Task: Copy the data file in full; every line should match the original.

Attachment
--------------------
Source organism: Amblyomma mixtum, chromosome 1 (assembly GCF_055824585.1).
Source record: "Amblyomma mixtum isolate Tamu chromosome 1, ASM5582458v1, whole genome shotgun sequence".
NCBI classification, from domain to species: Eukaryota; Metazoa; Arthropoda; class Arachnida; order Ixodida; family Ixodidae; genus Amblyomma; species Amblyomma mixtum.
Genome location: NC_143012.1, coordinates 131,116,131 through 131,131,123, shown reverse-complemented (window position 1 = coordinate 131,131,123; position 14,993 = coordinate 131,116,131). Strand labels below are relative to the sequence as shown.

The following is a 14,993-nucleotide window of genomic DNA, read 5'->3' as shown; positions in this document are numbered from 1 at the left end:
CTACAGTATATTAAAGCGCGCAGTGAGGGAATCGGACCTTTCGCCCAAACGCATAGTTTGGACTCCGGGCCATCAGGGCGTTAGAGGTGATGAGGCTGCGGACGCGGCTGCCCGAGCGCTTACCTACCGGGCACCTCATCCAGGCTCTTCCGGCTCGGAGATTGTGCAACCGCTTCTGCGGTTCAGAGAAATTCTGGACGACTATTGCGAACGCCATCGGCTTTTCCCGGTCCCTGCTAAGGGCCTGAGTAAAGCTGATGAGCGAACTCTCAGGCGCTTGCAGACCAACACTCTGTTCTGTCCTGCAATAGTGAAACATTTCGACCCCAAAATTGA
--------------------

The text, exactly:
Source organism: Amblyomma mixtum, chromosome 1 (assembly GCF_055824585.1).
Source record: "Amblyomma mixtum isolate Tamu chromosome 1, ASM5582458v1, whole genome shotgun sequence".
NCBI classification, from domain to species: Eukaryota; Metazoa; Arthropoda; class Arachnida; order Ixodida; family Ixodidae; genus Amblyomma; species Amblyomma mixtum.
Genome location: NC_143012.1, coordinates 131,116,131 through 131,131,123, shown reverse-complemented (window position 1 = coordinate 131,131,123; position 14,993 = coordinate 131,116,131). Strand labels below are relative to the sequence as shown.

The following is a 14,993-nucleotide window of genomic DNA, read 5'->3' as shown; positions in this document are numbered from 1 at the left end:
CTACAGTATATTAAAGCGCGCAGTGAGGGAATCGGACCTTTCGCCCAAACGCATAGTTTGGACTCCGGGCCATCAGGGCGTTAGAGGTGATGAGGCTGCGGACGCGGCTGCCCGAGCGCTTACCTACCGGGCACCTCATCCAGGCTCTTCCGGCTCGGAGATTGTGCAACCGCTTCTGCGGTTCAGAGAAATTCTGGACGACTATTGCGAACGCCATCGGCTTTTCCCGGTCCCTGCTAAGGGCCTGAGTAAAGCTGATGAGCGAACTCTCAGGCGCTTGCAGACCAACACTCTGTTCTGTCCTGCAATAGTGAAACATTTCGACCCCAAAATTGA